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Collision protocol 101

Aside from the shock of the impact, you are uninjured. Now what?

If you find yourself in a vehicle collision, would you know what to do? For many of us, the answer is no. Here is a quick overview of how to react in the event of a collision so you can get back behind the wheel with peace of mind.

Steps to take after a collision

  1. In an emergency or in the case of injury, call 911.
  2. If the accident is not an emergency but the damage is estimated to be more than $1,000, call the local police. Special programs may be in place in your jurisdiction.
  3. If safe to do so, move vehicles to the side of the road.
  4. Call your automobile association for a tow truck if necessary.
  5. Record important details such as time, date, location, speed of your vehicle, weather and road conditions. Draw a sketch if you can.
  6. Exchange information with those involved: driver’s licence number, address, phone number, insurance. Get the name and phone number of any witnesses at the scene, if they are willing to provide it.
  7. Answer questions from the police honestly, without blaming yourself or others. Provinces have their own rules for determining fault.
  8. Call your insurance company for additional help and information, as well as how to make a claim.

How to avoid collisions

  1. Don’t drink and drive. Seems obvious, but sadly, drunk driving kills more than 1,497 people in Canada each year.
  2. Eliminate distractions. That means don’t talk on the phone, text, put on makeup, eat, or anything else that will distract you from the road ahead.
  3. Drive defensively. Give the person behind you lots of time to stop by slowly breaking ahead of time. Check your mirrors often. Use your turn signals. Maintain sufficient distance to ensure you have room to stop.
  4. Be careful in parking lots. Sometimes we can be so intent on finding a parking spot that we don’t see other vehicles and people, especially children.
  5. Get a car equipped with a Collision Avoidance System. Consider choosing an Advanced Collision Avoidance system for your next vehicle purchase.

Tips for sharing the road with motorcycles and cyclists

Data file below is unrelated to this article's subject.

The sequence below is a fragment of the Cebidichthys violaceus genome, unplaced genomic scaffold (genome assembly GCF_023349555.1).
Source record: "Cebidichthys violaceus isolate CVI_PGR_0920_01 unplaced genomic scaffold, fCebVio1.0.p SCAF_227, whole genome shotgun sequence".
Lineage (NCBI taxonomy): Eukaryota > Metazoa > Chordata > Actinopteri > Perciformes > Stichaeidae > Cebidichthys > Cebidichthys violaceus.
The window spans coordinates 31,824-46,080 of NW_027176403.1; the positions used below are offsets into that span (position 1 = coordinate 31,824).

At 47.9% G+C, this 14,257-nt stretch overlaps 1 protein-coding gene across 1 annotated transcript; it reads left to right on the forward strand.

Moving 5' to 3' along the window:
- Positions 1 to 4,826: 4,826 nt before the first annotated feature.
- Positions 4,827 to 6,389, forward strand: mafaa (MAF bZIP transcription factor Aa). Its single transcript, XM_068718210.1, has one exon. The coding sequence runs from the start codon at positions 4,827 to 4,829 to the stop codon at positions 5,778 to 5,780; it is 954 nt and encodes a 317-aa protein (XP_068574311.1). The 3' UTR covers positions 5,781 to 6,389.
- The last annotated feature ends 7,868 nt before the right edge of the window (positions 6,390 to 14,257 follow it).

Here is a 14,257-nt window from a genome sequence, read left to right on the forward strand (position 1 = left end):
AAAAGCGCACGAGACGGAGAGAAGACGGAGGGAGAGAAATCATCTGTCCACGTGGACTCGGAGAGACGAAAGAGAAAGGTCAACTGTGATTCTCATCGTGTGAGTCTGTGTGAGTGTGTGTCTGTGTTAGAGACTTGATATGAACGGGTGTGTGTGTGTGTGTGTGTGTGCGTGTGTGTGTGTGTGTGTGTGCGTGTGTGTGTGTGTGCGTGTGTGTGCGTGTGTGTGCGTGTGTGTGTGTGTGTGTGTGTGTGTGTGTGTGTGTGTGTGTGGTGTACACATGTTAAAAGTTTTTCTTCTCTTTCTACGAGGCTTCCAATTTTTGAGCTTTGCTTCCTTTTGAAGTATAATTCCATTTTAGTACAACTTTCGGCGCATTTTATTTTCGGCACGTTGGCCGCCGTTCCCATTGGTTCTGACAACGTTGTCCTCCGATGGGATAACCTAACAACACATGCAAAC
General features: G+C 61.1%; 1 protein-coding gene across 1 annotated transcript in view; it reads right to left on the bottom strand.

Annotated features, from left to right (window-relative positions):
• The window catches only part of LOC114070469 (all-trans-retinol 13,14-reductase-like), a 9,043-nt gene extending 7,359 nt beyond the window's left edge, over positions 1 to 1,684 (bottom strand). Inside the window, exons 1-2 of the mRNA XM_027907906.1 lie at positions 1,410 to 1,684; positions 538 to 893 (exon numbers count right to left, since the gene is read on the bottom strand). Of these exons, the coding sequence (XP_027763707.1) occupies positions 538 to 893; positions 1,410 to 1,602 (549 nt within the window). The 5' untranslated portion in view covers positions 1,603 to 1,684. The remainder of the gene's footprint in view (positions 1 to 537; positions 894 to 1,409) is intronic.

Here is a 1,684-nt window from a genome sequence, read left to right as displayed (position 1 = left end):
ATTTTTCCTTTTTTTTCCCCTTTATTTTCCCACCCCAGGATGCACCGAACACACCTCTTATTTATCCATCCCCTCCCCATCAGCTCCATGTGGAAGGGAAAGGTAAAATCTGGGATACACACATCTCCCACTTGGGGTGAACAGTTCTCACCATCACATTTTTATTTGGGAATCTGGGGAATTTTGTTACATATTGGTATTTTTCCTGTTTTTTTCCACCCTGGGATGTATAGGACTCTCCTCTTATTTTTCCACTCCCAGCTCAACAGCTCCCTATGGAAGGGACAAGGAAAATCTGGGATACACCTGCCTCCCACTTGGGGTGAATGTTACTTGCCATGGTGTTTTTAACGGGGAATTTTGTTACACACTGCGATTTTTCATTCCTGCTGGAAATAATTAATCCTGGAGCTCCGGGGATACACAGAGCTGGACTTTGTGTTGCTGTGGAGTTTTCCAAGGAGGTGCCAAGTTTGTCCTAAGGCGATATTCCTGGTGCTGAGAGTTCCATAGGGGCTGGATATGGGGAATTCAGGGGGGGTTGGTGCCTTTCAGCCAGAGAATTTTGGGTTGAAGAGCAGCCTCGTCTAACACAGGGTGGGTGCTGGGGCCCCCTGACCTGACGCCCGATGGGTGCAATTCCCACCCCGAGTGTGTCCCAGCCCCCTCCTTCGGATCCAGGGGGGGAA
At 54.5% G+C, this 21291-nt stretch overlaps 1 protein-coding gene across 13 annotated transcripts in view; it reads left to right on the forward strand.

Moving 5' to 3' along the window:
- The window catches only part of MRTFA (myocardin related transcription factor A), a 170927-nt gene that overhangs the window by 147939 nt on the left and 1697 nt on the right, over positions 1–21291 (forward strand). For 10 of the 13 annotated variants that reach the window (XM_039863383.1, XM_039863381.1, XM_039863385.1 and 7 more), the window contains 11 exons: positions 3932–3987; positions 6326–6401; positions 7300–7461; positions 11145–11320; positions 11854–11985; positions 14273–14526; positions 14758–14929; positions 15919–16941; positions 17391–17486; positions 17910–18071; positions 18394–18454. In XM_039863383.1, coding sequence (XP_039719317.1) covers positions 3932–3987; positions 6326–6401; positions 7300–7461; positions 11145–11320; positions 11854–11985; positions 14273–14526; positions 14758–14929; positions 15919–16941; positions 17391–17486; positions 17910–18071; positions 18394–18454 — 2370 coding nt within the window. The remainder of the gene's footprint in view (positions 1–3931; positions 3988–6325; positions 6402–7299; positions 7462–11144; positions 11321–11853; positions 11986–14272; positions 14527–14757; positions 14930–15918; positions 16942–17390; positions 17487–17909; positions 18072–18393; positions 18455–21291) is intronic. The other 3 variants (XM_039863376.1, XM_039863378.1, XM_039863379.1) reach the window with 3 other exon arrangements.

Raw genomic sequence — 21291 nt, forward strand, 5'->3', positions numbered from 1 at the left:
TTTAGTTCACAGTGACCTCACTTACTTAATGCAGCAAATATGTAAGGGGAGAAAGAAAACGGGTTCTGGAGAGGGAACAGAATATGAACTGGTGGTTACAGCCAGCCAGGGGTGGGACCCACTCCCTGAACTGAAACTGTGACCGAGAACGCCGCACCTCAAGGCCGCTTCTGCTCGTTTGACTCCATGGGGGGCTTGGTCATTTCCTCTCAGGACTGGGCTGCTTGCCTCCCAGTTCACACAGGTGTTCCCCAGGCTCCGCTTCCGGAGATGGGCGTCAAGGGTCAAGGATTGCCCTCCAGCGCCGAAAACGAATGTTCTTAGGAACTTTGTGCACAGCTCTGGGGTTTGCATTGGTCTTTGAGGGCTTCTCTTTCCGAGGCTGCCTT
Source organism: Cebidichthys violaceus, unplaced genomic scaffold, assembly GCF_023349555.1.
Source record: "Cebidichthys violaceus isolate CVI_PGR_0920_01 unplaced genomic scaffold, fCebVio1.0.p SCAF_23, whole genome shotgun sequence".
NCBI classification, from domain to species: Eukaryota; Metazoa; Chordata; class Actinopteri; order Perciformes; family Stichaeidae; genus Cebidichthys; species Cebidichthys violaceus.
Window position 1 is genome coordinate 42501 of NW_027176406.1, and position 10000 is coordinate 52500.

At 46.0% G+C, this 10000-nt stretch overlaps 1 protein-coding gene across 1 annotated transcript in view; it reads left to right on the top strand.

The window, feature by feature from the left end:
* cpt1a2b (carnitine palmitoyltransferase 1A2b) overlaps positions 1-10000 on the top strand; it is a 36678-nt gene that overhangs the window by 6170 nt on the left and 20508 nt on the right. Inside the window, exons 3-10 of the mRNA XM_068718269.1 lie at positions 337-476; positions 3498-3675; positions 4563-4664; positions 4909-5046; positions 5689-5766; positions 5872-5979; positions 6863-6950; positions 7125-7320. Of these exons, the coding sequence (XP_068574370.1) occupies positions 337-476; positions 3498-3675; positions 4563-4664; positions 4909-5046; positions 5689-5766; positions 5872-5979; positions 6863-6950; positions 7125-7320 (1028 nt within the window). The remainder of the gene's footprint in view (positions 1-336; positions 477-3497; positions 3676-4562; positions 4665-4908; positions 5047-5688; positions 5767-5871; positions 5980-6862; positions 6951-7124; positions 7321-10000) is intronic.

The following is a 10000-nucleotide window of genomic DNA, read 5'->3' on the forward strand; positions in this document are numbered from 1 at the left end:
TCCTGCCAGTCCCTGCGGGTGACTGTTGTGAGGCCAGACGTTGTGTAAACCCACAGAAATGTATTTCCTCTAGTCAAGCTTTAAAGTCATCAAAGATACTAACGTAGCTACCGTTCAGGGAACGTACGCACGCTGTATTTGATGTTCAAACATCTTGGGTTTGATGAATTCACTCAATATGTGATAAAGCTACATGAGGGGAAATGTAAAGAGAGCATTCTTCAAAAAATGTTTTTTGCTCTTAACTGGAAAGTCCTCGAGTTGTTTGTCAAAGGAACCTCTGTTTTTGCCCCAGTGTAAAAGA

Public roadways are not just for cars – they are also used by pedestrians, cyclists and motorcyclists. Did you know that these “vulnerable road users” accounted for more than one in four of the 2,077 fatalities recorded on Canadian roads in 2012, according to Canada Safety Council? The way you choose to drive could save a life. Here are some handy guidelines:

  1. Be vigilant. Always scan ahead for pedestrians, cyclists and motorcyclists. They can be difficult to spot. Be especially vigilant around intersections, and when making turns.
  2. Be patient. Everyone is trying to get somewhere! Giving into road rage is an accident waiting to happen. Children and the elderly may have trouble judging the timing and speed of traffic. Wait for them to cross the street completely before going through.
  3. Obey the speed limit. Every kilometre over the limit increases stopping distance. A small difference in travelling speed can be the difference between life and death.
  4. Leave lots of space. Two-wheeled vehicles brake more quickly than a car. You could hit them if you follow too closely. Leave a wide berth and slow down when passing a cyclist.  
  5. Observe and conform to traffic calming measures, especially in construction zones. While traffic calming and automated photo enforcement may be frustrating, they do reduce the number and severity of injuries in an accident.

More on this topic

What to do after a collision,  CAA Ontario

Sharing the road with two-wheeled vehicles, CAA Quebec

Road Safety Week 2017, Global News

Collision protocol 101

You’re sitting at a stop light and suddenly, BANG, you’ve been hit from behind!

The Personal refers to The Personal General Insurance Inc. in Quebec and The Personal Insurance Company in all other provinces and territories of Canada.

The information provided is meant to be illustrative only and does not constitute or replace the advice of experts. The Personal assumes no liability with regards to how such information is used